The Ultimate Fighter
Following an upset-laden UFC 201 card in Atlanta, the Octagon will make its way to Salt Lake City for the UFC’s first event in Utah. Headlining the event will be an intriguing featherweight clash between Yair Rodriguez and Alex Caceres, but before the main event takes place at Vivint Smart Home Arena, UFC FIGHT PASS will be the place to get the night started with two action-packed matchups that will kick off at 7pm ET / 4pm PT.
This is the UFC FIGHT PASS spotlight on UFC Fight Night: Rodriguez vs. Caceres.
Cub Swanson vs. Tatsuya Kawajiri
If you talk to hardcore fight fans, this Saturday’s UFC FIGHT PASS Featured Bout could very well be a Fight Night headliner on any other date. That’s a testament to the quality of the matchup and the reputation of featherweight contenders Cub Swanson and Tatsuya Kawajiri. Both are true veterans of the sport, which means that the level of MMA on display will be the highest you can get, and neither has shied away from a throwdown in the Octagon or in other promotions. But where are these two at this point in their career? Swanson has had more than his fair share of battles with injuries over the years, but as he enters Saturday’s bout, he’s healthy and back on track. Kawajiri is coming off a loss to Dennis Bermudez in February, but before that, he went 7-1 at 145 pounds. The Japanese “Crusher” is 38 though, and this could either be the start of his last run, or a sign that he’s on the tail end of his career. It’s up to Swanson to find out which direction his opponent is going in, and if “Killer Cub” brings his striking game back to the forefront and keeps himself off the canvas to avoid Kawajiri’s ground-and-pound attack, it could be a good night for the Palm Springs standout.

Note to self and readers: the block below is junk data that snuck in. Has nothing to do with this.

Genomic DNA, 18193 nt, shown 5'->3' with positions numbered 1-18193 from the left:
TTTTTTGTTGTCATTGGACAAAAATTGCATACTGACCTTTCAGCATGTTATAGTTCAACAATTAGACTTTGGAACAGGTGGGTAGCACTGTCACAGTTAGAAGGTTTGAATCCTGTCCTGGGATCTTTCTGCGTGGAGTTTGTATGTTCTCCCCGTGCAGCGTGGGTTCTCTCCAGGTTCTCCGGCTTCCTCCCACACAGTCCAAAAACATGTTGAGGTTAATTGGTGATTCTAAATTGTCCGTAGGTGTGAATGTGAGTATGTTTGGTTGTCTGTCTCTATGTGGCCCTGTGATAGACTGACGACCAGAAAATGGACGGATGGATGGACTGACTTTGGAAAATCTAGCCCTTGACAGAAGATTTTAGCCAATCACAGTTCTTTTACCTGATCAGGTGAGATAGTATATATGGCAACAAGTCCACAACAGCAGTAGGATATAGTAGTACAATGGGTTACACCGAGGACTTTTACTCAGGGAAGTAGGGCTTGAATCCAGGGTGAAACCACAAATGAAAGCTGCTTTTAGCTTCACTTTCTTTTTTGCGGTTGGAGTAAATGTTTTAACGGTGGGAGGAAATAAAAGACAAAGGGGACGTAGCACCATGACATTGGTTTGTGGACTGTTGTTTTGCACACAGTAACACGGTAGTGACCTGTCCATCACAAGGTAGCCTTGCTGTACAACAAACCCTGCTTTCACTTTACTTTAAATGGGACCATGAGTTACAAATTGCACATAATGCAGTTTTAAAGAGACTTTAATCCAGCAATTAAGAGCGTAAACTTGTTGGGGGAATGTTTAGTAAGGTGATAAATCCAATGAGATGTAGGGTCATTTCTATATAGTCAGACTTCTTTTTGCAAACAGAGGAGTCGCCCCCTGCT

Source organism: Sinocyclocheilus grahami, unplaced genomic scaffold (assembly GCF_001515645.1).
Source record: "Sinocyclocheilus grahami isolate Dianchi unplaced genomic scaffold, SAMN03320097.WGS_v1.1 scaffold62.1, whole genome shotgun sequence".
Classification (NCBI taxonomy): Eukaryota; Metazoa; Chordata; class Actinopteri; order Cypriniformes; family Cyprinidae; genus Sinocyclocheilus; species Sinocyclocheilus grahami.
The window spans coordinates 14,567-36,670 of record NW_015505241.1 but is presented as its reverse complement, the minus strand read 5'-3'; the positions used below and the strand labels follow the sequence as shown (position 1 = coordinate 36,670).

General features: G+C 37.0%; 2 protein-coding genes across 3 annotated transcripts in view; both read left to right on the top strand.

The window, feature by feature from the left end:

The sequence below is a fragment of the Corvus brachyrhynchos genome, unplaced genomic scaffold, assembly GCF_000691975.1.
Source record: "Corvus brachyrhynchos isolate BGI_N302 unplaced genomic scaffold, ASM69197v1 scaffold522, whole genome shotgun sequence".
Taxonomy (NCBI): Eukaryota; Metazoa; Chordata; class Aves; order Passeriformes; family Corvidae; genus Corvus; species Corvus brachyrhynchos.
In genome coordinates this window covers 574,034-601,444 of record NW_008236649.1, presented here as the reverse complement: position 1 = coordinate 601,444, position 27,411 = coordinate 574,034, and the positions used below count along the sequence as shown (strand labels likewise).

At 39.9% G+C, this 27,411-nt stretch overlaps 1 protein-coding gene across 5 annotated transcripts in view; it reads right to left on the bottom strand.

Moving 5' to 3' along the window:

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Chase Sherman vs. Justin Ledet
These days, heavyweights under the age of 30 with UFC potential are a rare breed, but two of them – Chase Sherman (26) and Justin Ledet (27) – will be stepping into the Octagon for the first time this weekend in what promises to be a fight that will not require the involvement of the judges. Mississippi’s Sherman is a former college football player who has ended all nine of his victories by first round knockout, five of them in 63 seconds or less. Ledet has six wins without a loss, and he’s finished each of his victories as well, four in the first round and three in less than two minutes. The difference here is that Sherman is a clear banger, while Ledet – a former college basketball player – has four submission victories. Yet whether it stays on the feet or goes to the ground, someone’s likely getting finished before the final horn.